One mile into the race today with nothing but mist to look at I suddenly realized that because Digby was down in Selkirk I could actually write a report this week! So bear with me as I have a wee blether.
My parents are visiting from Canada so the family were spending the weekend at a cosy farmhouse outside of Cupar. The initial plans were for me to drop them in St. Andrews, run the race and then come back to get them. The day started out looking grim and the family were quite happy to hunker down under duvets with books and mugs of tea.
I ignored the fact that the race is entry on the day and I could have easily skipped it with no loss. As the clag came down further and even the edges of the fields were no longer visible I decided to get on with it. There were three other Carnethies at the race: Euan MacKinnon, Liam and Helen (apologies for not knowing your surnames).
In general it was a smaller field than usual (60 instead of the usual 100 odd). “60 or maybe 61 I can’t remember” the Race director muttered as he counted us through before the start. I’ll assume he got the count right as we only had to do it once. Some thought the turnout was low due to the impending Ochill 2000s SHR Champs race next week but I think it may have been the weather.
After a short race briefing that involved the mention of first aid being available at the bottom of a very slippery decent (bum slide from hell) off of West Lomond we were off. The route had a longish start on tarmac (never fun) but quickly got onto some forest tracks followed by some other stuff and then it was mainly quad/land rover track for most of the way. We even had a water station with Jelly Babies!
Up and down East Lomond and there were no views to be had. Back for more Jelly Babies! The field had spread out a bit and for me in the mid to back pack the only thing I could see was the faint outline of the person in front of me. We stopped and had a chat at the bottom of West Lomond about the which track we were meant to take. Consulting maps (Him: “That’s the old map its wrong!” Me: “I downloaded it from Scottish Hill Racing!”) Of course we were taking it on faith that the summit was up there somewhere.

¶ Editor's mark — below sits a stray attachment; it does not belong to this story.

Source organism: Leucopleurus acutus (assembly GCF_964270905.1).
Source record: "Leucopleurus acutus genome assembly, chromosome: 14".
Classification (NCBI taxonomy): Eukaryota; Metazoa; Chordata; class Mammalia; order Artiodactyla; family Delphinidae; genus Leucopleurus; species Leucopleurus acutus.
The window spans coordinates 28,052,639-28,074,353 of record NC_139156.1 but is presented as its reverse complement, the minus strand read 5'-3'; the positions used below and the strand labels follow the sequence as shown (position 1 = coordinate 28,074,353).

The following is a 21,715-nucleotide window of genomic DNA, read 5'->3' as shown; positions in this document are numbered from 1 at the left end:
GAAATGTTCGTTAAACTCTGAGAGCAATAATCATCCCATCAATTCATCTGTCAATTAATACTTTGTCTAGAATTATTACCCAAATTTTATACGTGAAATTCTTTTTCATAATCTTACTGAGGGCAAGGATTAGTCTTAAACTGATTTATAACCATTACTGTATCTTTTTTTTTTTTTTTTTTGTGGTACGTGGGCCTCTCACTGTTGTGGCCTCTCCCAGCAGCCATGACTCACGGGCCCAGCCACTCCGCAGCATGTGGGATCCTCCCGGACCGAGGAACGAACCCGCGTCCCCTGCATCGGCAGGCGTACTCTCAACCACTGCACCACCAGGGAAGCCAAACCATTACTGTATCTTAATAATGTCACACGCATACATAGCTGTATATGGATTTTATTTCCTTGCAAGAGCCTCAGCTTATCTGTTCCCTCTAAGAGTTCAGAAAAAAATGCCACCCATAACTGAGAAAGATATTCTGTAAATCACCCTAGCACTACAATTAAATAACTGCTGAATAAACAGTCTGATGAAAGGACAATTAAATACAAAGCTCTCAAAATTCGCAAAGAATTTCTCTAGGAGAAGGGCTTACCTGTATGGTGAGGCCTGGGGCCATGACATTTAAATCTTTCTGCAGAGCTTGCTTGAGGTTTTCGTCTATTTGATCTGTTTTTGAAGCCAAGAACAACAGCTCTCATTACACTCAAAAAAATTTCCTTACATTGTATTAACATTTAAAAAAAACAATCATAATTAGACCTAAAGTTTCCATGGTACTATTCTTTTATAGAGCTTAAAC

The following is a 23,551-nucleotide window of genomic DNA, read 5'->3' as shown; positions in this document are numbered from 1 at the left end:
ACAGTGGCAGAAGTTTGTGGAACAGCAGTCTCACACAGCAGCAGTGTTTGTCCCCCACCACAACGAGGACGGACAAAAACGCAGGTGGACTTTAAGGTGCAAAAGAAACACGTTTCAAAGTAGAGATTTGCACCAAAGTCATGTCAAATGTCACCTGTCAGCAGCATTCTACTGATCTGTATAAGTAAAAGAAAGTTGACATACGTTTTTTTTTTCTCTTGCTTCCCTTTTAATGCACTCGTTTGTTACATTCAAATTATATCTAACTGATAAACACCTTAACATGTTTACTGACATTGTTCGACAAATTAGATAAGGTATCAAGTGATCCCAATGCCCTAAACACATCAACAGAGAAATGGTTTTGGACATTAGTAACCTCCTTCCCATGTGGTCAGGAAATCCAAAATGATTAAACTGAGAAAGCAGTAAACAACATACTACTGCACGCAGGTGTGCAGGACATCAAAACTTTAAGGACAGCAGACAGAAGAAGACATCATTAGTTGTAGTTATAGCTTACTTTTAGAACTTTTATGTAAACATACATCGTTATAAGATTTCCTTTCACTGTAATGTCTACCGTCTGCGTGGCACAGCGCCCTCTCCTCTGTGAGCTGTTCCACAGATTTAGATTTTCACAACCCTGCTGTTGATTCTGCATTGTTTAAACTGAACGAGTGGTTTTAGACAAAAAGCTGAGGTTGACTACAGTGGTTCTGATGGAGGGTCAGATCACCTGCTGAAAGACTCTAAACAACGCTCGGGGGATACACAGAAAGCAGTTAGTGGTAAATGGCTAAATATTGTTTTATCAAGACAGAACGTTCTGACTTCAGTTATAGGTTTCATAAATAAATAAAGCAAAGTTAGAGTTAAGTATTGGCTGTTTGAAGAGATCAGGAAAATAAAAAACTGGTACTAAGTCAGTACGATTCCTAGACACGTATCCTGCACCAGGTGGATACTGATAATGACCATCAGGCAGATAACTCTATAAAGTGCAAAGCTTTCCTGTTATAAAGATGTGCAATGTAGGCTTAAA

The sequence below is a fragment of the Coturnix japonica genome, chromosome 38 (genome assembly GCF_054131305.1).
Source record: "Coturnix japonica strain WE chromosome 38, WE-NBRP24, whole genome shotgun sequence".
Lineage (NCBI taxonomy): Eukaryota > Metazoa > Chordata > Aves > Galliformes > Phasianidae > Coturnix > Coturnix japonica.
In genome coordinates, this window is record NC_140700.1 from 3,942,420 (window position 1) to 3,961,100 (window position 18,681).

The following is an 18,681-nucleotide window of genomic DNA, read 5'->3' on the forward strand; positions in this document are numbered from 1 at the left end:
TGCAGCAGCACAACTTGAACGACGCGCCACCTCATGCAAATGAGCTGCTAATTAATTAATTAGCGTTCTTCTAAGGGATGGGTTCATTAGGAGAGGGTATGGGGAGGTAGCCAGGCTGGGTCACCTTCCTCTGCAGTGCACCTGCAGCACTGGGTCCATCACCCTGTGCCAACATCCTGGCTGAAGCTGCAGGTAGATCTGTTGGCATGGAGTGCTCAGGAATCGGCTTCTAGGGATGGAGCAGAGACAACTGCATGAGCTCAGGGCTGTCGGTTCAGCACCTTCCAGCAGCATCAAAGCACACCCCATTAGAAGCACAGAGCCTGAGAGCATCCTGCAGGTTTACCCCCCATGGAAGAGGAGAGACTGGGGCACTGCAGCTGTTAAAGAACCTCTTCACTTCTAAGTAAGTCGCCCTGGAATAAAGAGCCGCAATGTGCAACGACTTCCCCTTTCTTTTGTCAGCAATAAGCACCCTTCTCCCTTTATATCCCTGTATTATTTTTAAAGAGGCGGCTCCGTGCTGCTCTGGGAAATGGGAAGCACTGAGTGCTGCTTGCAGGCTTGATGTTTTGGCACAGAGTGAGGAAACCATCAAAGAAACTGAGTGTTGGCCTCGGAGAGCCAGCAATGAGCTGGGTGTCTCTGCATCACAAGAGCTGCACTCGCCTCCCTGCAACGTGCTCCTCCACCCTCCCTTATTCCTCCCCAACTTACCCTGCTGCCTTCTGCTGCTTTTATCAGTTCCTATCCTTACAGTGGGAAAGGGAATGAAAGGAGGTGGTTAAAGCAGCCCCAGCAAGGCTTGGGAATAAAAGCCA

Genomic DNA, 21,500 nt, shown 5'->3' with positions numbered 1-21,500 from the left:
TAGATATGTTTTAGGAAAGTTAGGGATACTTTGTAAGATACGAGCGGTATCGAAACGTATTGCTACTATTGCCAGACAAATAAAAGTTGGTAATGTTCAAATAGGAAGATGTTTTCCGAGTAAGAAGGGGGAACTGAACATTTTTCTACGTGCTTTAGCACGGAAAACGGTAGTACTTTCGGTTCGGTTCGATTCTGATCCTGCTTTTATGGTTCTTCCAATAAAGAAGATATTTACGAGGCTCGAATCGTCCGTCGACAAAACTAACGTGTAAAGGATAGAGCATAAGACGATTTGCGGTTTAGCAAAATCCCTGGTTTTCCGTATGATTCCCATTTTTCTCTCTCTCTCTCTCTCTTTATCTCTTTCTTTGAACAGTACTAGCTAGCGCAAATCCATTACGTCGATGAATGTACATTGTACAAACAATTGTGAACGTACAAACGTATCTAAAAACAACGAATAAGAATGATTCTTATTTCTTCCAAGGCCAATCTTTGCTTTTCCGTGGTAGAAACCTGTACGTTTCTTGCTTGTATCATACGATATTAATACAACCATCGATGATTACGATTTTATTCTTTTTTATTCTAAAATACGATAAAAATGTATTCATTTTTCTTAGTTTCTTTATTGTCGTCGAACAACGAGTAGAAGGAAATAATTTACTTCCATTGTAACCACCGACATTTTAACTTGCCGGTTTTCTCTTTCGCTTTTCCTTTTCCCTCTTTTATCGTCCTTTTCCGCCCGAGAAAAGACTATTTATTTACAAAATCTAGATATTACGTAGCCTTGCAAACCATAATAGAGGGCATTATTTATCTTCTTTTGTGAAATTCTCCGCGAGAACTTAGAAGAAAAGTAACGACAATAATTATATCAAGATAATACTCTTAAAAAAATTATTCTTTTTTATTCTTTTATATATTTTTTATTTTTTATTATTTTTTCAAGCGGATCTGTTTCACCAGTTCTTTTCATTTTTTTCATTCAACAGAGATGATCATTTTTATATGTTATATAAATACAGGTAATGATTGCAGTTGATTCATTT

As I reached the top the marshall popped out from his shelter behind the trig point and yelled something about the marked trail down. To be honest the wind was so loud I didn’t hear him. Luckily I picked the right direction. However, soon enough I wish I hadn’t. The aforementioned bum slide was quite frankly the most terrifying few minutes of my life so far. I definitely underestimated exactly how slippery the descent down this (thankfully mostly) grassy slope would be. I almost immediately was sliding down completely unable to slow down or stop. In a panic of trying to dig my shoes into anything available I managed flip over onto my stomach which just meant that now I couldn’t see where I was going. I managed to stop myself briefly but then promptly resumed my uncontrolled decent. I finally stopped myself quite close to guy who had done the same as me a few minutes earlier. He was a bit less lucky as he had managed to go up and over a rather rocky part of the descent.
After making sure that he was alright (just winded and maybe a slightly banged up hand) and able to shuffle down the rest of the slope I carried on. As I climbed back up the side of the hill I saw and heard more carnage on the grassy slope. I stuck around to see if the marshalls needed any assistance as it looked like a few runners would need help getting off the hill. As there were enough hands on deck without me I carried on. The rest of the race was rather uneventful. Coffee, cakes and some crisps at the Strathmiglo Village Hall. A nice low key race. If it weren’t for the bum slide of doom I would say I highly recommend it and will be back to run it again. As it stands I’m not sure.